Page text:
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SolidWorks is the world leader in 3D software for product development and design. Start creating manufacturing-ready parts and assemblies, as well as detailed drawings and bills of materials. In this course, author Gabriel Corbett shows how to create 2D sketches that will become the basis for your 3D models. You'll use the Extrude and Revolve tools to turn 2D sketches into 3D parts, then create more complex geometry with sweep and lofts. Then learn how to use the cut features to remove material and shape parts, and use mirroring, patterning, and scaling to modify parts. Next, you'll combine parts into movable assemblies and subassemblies. Finally, you'll create accurately annotated drawings, complete with itemized bills of materials that relate the final parts and assemblies to a manufacturer.
Relationships and dimensions are what take simple sketch entities and define it into the design you're working on. Relations can control size, location, and equality between sketch elements. And dimension can control angles, physical shape, and the distance between elements or the origin. Let's take a look. I have a sketch open on the top plane. And I have a few different examples here laid out on the screen. First things first, let's take a look at the two lines over here. So I click on the first line here. As soon as I let go of the left mouse button I get a couple options. And notice these are context sensitive.
I only have one line selected, so I only have two options. One I can make it horizontal, or two I can make it vertical. And then finally I can make it fix, and fix just means if I click on it, it just can't move anywhere, it's just stuck where it is. So I don't normally want to use that one, so turn that off. And notice how I did that, and how I got deleted that? Go back, just click on the green box and hit Delete on your keyboard, or you can right-click on the green box. And choose Delete from the Menu. Next if I choose two lines, this line here, hold on Ctrl, slip the next line, next door to it. I've got a lot more options.
So I can say these lines are horizontal, they're vertical, they're co-linear, they're perpendicular, they're parallel, or they're equal. In this case, let's try out parallel. Wherever they are, they happen to be parallel. And if I grab one, I can move it around. Notice they operate as a team now. They're both parallel no matter where they are. And I can move things around, I can still change the length. If I want to make them the same length, I could also add a secondary relationship. Choose both of the lines by holding down Ctrl, and I'll say Equal. Now they're parallel and they're equal. Notice now they are not spinning around. But what I can do is, I can use that little fix icon.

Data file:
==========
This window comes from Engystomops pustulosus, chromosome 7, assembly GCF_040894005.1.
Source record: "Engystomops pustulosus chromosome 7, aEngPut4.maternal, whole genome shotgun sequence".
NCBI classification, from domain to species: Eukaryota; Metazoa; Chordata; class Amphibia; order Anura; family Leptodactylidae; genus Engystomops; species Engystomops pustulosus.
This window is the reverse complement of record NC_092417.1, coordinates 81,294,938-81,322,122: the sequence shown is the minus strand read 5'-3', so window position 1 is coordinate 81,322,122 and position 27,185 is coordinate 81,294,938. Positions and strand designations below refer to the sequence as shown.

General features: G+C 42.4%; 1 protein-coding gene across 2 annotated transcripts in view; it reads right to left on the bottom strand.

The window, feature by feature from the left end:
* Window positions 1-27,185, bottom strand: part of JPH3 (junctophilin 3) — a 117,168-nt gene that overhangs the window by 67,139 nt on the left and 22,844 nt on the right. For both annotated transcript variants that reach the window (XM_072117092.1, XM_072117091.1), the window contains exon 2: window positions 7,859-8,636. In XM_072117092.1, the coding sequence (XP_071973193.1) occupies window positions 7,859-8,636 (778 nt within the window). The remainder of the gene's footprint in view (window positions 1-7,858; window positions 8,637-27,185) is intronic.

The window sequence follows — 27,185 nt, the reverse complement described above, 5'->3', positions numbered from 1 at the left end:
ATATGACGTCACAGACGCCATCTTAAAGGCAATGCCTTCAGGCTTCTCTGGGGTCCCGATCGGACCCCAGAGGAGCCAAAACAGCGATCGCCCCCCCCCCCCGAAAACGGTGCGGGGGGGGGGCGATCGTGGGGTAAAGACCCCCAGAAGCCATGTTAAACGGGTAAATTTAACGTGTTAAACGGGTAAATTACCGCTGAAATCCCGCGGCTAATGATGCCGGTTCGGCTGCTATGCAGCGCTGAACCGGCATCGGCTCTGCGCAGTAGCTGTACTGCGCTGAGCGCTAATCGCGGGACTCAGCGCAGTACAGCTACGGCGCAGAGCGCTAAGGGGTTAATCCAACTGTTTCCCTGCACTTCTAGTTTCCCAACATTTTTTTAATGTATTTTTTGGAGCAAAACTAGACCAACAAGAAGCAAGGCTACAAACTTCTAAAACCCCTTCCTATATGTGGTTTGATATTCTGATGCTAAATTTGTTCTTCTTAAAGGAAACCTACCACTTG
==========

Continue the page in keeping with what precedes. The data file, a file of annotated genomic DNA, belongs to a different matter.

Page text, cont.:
So click on the tip, not the whole line itself, but one of the points on either end, and choose Fixed. Now I have a fixed dimension. If that point doesn't move, then these points here will move around. So it makes it so it could actually simulate some motion inside of my sketch and see how things actually work and layout. Down here, I can choose these lines here. Choose both of those lines. I can say these lines are for instance co-linear. And then put them on top of each other. I can drag it out. And you can still see the point here. And they can be separate lines, or they can be on top of each other. As long as they're co-linear, they all operate as a team.
And there's this little dashed line showing that those two lines are co-linear. In fact, you can even bring this point, and drop it on top of that point there, and that adds a coincident relationship. And now those two points, it's two separate lines, but they're still connected together in a co-linear fashion. Up here you got a couple of circles. Go ahead and choose both the circles by holding Ctrl. As soon as I let go of those circles, I could say these circles are co-radial, or they're tangent to each other, or they're concentric. Let's try all three. First one, co-radial. That just puts them exactly the same as one circle on top of the other, which is really not what we probably want to do in this case, but it does put those two circles exactly on top of each other.
Hit Undo to bring it back. Choose them both again. This time, I'm going to say, these are tangent, so that means they're touching each other. And I can roll this thing around. It maintains a tangency. And, it's a nice way to add the tangency. If you don't like it, you can always delete the tangency. Hit Delete on your keyboard, take it off, now you can move it back away. Select them both again. This time, choose Concentric. Now you have one circle inside the other one. And wherever they move, they'll move as a team. You can adjust different things here. And when you have a couple of circles like this. When we add dimensions, you can add a dimension by choosing the inside circle and placing a dimension, maybe 1 inch.